Chapter Eight: Parodies


The Internet and the World Wide Web, much praised for their potential contribution to the spread of knowledge, were quickly recognised by the bucket shop operators as additional tools to fleece the ancestor hunters. How many are already offering "Your Coat of Arms" delivered electronically for a few dollars? And with the benefit of much lower overheads than their traditional scams carry, how many will there be a year from now?

Not only "Your Coat of Arms" is available. You can buy from one operator the "Ancient History of Your Distinguished Surname" for even less, and a picture of a coat of arms is included. But whereas many of the bucket shop heralds do actually understand a little heraldry (not much, but some of them have read a book or perhaps even two, and they all have a copy of the notoriously unauthoritative Burke's General Armory), the computers that churn out the "Distinguished Surname" scams are utterly ignorant of history. As the information sold to the punters tends to repeat itself, whatever the name, the following amendments should be useful to many of those who parted with their cash.

The Saxon Chronicle (perhaps more precisely the Anglo-Saxon Chronicles, for the work consists of several manuscripts - but this is a relatively minor point) was begun in the 9th century, not in the 10th century as stated, and various additions were made during the next three centuries. The "Chronicle", described throughout the "Distinguished Surname" histories as "painstakingly researched", was actually a synthesis of oral traditions and those unreliable histories that had survived in the few scriptoria left unpillaged and unburnt by pagan invaders, and as such it contains many errors.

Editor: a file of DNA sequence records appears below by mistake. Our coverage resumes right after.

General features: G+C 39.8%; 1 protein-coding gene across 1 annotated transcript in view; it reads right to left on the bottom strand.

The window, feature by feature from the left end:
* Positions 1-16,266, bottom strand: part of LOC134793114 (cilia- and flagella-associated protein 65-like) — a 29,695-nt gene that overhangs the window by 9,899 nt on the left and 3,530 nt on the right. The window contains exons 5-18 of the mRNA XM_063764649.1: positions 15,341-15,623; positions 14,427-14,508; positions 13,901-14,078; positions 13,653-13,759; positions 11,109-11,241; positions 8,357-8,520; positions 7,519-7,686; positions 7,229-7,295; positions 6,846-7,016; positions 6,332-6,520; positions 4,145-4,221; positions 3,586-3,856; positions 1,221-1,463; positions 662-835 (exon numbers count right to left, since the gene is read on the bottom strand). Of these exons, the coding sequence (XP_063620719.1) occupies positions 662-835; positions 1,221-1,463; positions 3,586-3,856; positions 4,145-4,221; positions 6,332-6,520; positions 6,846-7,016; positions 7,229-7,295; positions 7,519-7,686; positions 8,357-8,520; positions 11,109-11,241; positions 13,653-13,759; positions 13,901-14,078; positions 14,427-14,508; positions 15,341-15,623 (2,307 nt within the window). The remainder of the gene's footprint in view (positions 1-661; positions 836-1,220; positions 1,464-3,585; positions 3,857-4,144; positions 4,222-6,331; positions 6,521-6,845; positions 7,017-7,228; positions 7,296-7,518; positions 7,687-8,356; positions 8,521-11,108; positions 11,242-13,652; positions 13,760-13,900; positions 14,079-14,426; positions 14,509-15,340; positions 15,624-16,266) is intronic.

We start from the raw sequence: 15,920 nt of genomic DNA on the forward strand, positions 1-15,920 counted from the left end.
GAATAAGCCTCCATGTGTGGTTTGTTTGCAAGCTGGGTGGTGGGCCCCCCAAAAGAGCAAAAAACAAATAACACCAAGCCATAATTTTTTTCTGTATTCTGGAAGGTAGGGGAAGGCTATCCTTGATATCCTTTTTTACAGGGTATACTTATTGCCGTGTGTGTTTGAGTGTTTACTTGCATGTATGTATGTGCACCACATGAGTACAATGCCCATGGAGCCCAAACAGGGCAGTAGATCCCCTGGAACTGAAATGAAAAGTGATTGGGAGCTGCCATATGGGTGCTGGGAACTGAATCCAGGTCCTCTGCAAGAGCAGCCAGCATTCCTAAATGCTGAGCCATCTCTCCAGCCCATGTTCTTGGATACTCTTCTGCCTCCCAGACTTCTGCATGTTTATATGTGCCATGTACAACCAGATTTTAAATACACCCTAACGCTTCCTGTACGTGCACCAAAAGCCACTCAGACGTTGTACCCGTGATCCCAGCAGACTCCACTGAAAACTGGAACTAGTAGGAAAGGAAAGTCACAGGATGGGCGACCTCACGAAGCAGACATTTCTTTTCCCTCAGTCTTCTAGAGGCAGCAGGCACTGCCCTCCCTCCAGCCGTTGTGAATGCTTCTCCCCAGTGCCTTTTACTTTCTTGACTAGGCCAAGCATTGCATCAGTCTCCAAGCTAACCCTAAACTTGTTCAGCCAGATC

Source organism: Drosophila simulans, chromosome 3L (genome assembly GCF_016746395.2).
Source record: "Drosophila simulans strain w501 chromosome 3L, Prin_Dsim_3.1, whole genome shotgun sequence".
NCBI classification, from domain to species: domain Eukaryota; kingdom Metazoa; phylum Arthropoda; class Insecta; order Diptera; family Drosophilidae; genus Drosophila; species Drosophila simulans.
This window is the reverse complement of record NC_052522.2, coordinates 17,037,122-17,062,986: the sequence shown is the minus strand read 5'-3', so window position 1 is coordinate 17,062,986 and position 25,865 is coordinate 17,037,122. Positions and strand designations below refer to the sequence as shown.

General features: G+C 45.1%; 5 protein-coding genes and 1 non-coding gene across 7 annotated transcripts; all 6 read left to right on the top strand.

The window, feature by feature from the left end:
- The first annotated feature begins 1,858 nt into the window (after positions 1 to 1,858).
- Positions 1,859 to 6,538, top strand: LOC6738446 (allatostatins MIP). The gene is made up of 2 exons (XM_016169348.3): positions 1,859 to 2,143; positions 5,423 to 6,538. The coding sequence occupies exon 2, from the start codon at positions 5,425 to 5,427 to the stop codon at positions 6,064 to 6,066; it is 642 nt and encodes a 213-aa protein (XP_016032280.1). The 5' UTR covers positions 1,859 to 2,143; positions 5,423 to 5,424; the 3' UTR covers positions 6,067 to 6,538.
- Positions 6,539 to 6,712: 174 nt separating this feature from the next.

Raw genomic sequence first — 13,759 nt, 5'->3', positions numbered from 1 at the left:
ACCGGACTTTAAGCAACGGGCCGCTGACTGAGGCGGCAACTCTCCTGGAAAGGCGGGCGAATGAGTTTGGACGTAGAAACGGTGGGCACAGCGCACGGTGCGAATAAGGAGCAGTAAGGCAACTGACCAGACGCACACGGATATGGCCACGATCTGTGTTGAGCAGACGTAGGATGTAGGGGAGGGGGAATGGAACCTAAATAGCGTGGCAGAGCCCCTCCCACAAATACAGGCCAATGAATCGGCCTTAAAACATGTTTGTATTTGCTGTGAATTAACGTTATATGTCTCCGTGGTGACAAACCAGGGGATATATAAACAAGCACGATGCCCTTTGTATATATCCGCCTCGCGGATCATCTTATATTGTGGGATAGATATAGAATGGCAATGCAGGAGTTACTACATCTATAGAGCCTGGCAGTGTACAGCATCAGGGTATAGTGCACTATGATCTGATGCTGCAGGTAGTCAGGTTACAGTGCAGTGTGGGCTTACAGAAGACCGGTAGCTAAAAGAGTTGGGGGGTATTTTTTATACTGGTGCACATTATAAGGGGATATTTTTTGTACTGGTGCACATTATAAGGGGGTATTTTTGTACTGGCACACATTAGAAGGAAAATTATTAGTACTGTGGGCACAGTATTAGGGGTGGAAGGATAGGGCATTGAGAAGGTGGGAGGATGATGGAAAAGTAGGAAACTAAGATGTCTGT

Saxon origins are claimed for almost everyone's surname, but there were no hereditary surnames in England in Saxon times. The arrival in England of Hengist and Horsa was in 449, not 400 - a small point of little significance today, of course, but these operators are selling what they have claimed to be "meticulously researched" history.

The Saxons settled in Essex, Middlesex, Sussex and Wessex, but not, as claimed, in Kent, which was settled by the Jutes. The Jutes were distinct from the Saxons, both in origin and in the artefacts they left. Saxony as it is today (a region of North Germany some way north and east of the Rhine Valley) is confused throughout these histories with the place from which the Saxons came to Britain, Schleswig-Holstein, a very long way from the Rhine Valley.

The "armada" of "White Sails" surfaces in all the "Ancient Histories" we have seen. The passengers aboard the armada may have been "decimated" (which means a loss of 10%) as is claimed, but it ought to be noted that as an armada is a fleet of armed ships (the word being derived from the Latin armare), the correct use of the word implies their readiness for warlike action, which was not true.

These "ancient" histories of allegedly "distinguished" surnames would not, if written by a 12-year-old examination candidate, have earned a mark higher than zero. The grammar and punctuation and style are, in general, appalling. But these are not the work of a young student under examination stress: they are compositions written for money. The authors who fed the computers had access to reference books and all the time necessary to ensure the facts were correct.